London: Researchers have created 'smart' holograms that can detect diseases and monitor health conditions by changing colour in the presence of disease indicators in a person's breath or bodily fluids.
The holograms are being developed into portable medical tests and devices, which could be used to monitor conditions such as diabetes, cardiac function, infections, electrolyte or hormone imbalance easily and inexpensively, researchers said.
The 'smart' holograms can be used to test blood, breath, urine, saliva or tear fluid for a wide range of compounds, such as glucose, alcohol, hormones, drugs, or bacteria.
When one of these compounds is present, the hologram changes colour. A person would just have to check the hologram's colour against a chart or use a camera phone to read the results, 'Gizmag' reported.
As these holographic sensors do not require batteries, electricity or lasers to function, it's possible to create inexpensive portable tests for healthcare workers to use or people to self-administer, that could help them potentially diagnose diseases in their earliest stages.
The project by researchers from the University of Cambridge uses a highly absorbent material known as a hydrogel, similar to contact lenses, impregnated with tiny particles of silver.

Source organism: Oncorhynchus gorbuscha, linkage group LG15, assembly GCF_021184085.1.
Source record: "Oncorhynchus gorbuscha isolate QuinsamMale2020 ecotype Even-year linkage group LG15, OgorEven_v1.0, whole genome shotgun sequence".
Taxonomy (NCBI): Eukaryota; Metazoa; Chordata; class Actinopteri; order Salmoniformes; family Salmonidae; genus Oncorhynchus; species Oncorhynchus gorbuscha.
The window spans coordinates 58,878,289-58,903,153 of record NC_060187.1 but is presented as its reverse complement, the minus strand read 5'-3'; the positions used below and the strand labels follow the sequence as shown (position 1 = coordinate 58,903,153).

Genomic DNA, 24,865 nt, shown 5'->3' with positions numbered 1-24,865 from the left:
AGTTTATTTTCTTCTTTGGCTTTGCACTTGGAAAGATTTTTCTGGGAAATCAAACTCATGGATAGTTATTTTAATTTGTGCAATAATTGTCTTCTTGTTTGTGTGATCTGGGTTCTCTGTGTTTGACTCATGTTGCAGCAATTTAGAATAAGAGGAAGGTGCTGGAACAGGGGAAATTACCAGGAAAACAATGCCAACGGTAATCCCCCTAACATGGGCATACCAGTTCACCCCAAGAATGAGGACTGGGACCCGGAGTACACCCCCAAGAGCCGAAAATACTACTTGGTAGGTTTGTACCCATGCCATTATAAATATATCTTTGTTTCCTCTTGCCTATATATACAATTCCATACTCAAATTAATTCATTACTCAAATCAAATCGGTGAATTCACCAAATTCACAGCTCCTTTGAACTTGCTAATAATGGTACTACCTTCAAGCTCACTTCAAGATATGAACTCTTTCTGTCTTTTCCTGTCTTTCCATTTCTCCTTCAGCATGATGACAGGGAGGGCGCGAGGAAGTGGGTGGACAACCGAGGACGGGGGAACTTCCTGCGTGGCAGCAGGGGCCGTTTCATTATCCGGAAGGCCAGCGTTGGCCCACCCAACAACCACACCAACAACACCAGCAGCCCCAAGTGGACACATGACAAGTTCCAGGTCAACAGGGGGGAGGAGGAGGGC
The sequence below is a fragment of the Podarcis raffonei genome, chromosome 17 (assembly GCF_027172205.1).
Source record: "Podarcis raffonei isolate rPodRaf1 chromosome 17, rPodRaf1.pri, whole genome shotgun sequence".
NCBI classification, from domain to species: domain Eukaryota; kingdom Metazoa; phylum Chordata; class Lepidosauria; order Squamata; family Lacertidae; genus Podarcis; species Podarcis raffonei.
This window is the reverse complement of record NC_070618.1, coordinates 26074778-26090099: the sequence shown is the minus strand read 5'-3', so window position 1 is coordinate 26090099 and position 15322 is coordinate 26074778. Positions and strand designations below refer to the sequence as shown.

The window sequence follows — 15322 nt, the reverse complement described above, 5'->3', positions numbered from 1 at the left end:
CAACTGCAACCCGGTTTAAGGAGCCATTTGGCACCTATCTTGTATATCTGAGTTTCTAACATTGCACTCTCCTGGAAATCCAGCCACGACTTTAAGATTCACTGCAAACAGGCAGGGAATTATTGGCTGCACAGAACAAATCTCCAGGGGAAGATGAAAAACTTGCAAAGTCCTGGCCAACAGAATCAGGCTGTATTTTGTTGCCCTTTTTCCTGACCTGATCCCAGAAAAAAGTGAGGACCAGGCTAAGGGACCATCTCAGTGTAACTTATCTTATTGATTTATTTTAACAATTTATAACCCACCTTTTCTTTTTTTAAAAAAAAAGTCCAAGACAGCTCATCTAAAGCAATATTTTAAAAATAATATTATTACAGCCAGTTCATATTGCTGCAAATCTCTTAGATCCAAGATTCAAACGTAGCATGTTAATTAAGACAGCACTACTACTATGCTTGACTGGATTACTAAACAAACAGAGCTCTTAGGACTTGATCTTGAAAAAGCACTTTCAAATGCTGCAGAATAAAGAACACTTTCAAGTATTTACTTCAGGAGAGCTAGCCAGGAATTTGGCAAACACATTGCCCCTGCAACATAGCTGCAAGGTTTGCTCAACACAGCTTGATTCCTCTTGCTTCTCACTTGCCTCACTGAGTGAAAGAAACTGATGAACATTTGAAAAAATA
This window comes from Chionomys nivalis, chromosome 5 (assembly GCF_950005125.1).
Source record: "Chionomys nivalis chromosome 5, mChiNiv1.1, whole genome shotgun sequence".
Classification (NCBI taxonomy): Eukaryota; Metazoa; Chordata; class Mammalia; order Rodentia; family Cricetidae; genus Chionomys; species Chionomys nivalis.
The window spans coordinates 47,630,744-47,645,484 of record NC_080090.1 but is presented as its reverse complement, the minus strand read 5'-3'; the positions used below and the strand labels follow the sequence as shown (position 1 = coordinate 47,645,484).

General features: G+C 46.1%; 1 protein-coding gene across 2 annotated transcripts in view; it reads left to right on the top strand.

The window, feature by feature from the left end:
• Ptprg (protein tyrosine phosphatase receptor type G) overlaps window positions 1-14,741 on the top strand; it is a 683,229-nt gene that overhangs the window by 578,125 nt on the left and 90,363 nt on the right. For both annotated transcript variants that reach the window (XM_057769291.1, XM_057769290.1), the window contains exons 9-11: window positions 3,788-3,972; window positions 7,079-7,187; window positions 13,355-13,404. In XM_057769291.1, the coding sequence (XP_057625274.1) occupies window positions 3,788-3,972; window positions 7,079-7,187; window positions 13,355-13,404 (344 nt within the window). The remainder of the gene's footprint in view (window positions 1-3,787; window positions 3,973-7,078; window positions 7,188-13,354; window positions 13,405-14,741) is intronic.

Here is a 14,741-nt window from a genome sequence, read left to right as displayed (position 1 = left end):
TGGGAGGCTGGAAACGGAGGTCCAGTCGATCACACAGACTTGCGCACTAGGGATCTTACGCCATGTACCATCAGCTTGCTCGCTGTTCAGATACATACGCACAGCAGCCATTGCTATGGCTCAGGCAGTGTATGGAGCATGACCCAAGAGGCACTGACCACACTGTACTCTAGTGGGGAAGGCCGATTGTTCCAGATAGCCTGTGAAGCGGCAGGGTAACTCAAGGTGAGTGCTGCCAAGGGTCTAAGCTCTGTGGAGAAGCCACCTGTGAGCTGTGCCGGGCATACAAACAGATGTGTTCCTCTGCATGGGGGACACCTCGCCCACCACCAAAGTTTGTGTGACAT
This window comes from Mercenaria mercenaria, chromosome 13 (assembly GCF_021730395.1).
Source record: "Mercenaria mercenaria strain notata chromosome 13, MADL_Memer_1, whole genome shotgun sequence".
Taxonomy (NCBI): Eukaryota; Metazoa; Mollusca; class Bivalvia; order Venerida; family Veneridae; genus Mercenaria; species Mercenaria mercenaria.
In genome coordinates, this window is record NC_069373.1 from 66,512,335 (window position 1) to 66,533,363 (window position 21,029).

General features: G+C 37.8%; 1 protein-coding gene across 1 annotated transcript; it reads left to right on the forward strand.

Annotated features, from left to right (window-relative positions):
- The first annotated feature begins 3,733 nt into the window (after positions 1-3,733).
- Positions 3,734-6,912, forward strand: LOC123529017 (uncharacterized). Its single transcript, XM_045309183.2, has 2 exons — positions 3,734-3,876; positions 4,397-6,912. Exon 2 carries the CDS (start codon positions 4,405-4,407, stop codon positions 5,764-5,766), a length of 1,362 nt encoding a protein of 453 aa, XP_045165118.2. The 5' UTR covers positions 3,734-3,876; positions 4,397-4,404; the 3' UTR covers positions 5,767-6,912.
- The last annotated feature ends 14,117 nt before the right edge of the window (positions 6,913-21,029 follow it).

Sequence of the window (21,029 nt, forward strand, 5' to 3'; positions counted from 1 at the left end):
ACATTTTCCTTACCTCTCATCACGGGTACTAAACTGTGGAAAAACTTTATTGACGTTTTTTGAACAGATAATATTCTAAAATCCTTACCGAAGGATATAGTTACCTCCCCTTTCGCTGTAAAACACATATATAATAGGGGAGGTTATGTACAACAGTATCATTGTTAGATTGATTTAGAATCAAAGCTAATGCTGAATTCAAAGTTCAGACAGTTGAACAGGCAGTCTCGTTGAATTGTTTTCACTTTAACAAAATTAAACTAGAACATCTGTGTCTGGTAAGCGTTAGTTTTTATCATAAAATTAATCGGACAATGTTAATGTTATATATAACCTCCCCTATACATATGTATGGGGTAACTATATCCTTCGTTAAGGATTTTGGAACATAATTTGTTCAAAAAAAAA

Using a single laser pulse, the silver nanoparticles are formed into three-dimensional holograms of predetermined shapes in a fraction of a second.
When in the presence of certain compounds, the hydrogels either shrink or swell, causing the colour of the hologram to change to any other colour in the entire visible spectrum, the first time that this has been achieved in any hydrogel-based sensor.
A major advantage of the technology is that the holograms can be constructed in a fraction of a second, making the technology highly suitable for mass production, researchers said.
It costs less than 10 cents to make these small, lightweight and easy-to-carry sensors, they said.
Clinical trials of the holographic sensors to monitor glucose levels and urinary tract infections in diabetic patients are currently underway at Addenbrooke's Hospital, part of Cambridge University Hospitals.
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